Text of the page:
Thursday, September 4, 2008

Obama in the archives, pt. II

Following up an earlier post, the UIC Special Collections has replied to a critical editorial.

The University of Illinois at Chicago (UIC) Library is dedicated to the preservation and transmission of knowledge  for our own community of students, faculty and staff, scholars from other institutions, and the general public. Many rare and important documents, maps, and other materials have been entrusted to the Library's Special Collections department, where they are catalogued, preserved, and made available on a daily basis.

The Library's collections include the records of the Chicago Annenberg Challenge - more than 50,000 pages of documents and other materials which were donated by the board of directors of the Challenge in December 2001.

On Aug. 11 of this year, a former senior employee of the Challenge contacted the Library, raising a legal question about ownership of the collection and our right to make the documents available to the public. We took the correct and responsible course of action - to temporarily close the collection while researching the legal issues raised. After a thorough review, we determined that we indeed have the right to make the collection open for public inspection. The materials were reopened to the public and press in accordance with the normal procedures of Special Collections on Aug. 26, meaning that the collection was closed for only 11 working days - all the while kept under lock and key.*

Your claims to the contrary, the complaints and attacks from certain quarters had no bearing on any of our actions or decisions. We do not need to be, and were not, bullied into doing the right thing. On the basis of the prudent analysis that was performed, the collection would have been re-opened regardless of the comments that were made. The closing and prompt re-opening of the collection were actions of responsible stewardship, and the suggestion that the University wavered or caved in to pressure is, quite simply, baseless.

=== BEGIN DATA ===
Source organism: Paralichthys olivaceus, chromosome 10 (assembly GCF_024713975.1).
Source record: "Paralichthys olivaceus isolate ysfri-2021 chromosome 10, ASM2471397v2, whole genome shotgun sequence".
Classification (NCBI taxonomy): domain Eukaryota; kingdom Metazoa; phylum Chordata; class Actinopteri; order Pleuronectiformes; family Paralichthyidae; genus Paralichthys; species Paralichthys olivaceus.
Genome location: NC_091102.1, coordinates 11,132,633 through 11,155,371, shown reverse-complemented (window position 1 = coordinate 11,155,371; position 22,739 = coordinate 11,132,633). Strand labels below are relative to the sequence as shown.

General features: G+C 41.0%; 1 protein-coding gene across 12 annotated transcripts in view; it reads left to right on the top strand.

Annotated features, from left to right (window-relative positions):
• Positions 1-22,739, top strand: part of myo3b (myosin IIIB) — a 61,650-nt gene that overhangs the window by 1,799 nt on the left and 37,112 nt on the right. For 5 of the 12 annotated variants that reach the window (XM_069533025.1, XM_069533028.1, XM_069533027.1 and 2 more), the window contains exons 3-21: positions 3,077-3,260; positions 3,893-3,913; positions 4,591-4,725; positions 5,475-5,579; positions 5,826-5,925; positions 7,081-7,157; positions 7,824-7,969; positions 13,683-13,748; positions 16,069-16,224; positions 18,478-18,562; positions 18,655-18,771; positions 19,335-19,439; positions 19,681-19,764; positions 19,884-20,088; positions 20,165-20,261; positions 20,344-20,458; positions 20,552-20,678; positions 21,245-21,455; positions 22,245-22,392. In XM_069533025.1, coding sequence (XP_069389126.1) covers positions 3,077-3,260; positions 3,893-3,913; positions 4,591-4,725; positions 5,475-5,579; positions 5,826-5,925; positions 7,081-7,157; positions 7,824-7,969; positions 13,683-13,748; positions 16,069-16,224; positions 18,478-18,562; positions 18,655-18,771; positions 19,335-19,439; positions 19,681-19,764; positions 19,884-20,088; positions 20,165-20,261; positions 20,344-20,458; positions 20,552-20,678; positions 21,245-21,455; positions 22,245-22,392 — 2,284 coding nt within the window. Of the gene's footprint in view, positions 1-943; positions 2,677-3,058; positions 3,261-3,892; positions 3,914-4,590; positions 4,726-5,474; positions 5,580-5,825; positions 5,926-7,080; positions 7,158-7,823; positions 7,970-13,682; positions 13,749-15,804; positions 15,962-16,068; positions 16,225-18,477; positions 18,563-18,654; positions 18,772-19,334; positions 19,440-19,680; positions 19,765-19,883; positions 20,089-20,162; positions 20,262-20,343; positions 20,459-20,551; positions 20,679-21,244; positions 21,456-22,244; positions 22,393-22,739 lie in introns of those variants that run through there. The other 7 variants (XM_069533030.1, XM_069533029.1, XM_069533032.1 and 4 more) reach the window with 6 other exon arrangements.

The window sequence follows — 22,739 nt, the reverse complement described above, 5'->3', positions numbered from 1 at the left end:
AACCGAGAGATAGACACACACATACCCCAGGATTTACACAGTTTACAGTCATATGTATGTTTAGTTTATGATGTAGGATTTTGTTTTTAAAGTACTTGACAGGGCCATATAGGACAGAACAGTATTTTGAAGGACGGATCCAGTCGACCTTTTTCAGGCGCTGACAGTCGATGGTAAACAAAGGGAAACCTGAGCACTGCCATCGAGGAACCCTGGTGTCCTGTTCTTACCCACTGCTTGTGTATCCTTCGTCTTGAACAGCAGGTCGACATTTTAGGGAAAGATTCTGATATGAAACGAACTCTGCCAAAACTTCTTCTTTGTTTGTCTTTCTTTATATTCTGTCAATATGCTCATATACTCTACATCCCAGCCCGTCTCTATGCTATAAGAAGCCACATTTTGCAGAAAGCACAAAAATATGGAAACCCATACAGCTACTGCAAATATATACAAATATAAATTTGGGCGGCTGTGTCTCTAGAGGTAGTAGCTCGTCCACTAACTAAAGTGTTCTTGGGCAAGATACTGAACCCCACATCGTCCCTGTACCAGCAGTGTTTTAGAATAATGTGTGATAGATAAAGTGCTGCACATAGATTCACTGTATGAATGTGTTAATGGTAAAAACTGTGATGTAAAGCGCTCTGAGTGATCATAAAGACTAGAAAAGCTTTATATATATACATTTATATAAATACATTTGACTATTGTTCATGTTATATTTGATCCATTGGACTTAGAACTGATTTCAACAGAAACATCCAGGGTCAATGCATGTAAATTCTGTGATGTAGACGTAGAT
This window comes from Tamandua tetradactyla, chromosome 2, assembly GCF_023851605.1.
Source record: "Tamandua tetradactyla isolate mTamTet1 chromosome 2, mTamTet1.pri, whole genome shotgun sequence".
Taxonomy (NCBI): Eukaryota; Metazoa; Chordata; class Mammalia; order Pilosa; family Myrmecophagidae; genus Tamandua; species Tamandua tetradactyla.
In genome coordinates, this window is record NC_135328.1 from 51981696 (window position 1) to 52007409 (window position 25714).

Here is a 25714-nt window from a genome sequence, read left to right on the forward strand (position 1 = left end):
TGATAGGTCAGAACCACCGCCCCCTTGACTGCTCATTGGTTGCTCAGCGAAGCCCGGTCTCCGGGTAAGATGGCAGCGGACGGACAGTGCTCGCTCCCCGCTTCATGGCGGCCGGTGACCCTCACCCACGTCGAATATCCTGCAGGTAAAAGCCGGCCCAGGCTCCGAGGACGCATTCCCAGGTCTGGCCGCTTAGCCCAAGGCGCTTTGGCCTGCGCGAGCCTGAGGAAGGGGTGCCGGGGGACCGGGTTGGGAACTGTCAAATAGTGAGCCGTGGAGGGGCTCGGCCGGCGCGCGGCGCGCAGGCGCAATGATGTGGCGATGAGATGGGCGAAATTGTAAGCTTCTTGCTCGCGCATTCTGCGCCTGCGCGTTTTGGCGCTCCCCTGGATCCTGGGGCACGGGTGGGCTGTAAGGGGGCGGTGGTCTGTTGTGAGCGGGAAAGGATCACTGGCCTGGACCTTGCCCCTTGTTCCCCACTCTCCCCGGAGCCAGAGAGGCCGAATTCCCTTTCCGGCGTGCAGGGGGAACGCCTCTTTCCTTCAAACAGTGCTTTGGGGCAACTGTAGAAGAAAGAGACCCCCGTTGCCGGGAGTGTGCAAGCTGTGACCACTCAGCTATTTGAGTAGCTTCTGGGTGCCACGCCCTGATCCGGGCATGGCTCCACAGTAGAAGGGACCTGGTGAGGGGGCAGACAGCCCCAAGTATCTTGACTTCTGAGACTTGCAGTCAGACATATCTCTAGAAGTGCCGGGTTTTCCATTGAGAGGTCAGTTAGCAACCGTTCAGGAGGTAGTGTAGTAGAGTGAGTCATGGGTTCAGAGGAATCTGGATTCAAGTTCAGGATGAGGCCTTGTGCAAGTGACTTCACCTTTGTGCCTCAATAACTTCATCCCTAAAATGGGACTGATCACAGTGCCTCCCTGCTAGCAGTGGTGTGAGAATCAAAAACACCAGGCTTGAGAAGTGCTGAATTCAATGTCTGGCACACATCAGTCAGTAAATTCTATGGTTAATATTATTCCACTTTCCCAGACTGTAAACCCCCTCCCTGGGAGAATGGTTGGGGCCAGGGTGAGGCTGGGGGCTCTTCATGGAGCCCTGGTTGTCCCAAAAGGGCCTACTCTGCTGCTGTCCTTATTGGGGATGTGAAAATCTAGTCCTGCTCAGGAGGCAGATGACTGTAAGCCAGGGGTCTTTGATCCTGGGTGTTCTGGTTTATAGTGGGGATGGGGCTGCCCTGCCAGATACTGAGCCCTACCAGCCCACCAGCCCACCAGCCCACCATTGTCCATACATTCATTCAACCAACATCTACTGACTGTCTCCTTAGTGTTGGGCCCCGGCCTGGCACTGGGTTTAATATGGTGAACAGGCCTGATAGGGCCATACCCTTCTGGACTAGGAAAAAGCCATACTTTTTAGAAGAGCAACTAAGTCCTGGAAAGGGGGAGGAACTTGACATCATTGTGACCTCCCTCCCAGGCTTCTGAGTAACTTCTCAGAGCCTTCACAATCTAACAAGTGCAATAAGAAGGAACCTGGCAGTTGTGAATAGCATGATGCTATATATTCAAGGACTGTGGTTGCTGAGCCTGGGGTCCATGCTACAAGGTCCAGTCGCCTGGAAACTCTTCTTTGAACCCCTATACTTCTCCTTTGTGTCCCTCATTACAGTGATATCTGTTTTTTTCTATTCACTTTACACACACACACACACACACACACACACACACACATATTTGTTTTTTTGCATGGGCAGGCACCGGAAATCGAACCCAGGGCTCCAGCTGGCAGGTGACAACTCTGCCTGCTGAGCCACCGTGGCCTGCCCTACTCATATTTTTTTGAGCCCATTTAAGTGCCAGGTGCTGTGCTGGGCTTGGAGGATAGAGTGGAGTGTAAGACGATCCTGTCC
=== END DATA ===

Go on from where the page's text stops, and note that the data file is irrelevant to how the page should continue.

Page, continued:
Mark Rosati
Associate Chancellor for Public Affairs
University of Illinois at Chicago

More or less what you would expect anyone to say, in that position. It's a bit funny that UIC would be contacted with concerns about this collection right at the time that a researcher (almost certain to be hostile to his subject) wants to use it. Doesn't mean any of this happened at UIC's instigation, but it does sound like someone was hoping to create a barrier to archival research. For shame.

* Stanley Kurtz, the National Review Online writer, has hinted that he suspects documents to disappear to be altered in this time. I have a hard time imagining that the librarians at UIC have enough stake in the matter to commit professional suicide that way.

1 comment:

James Hanley said...

And of course for a National Review writer to hint at it is actually career enhancing.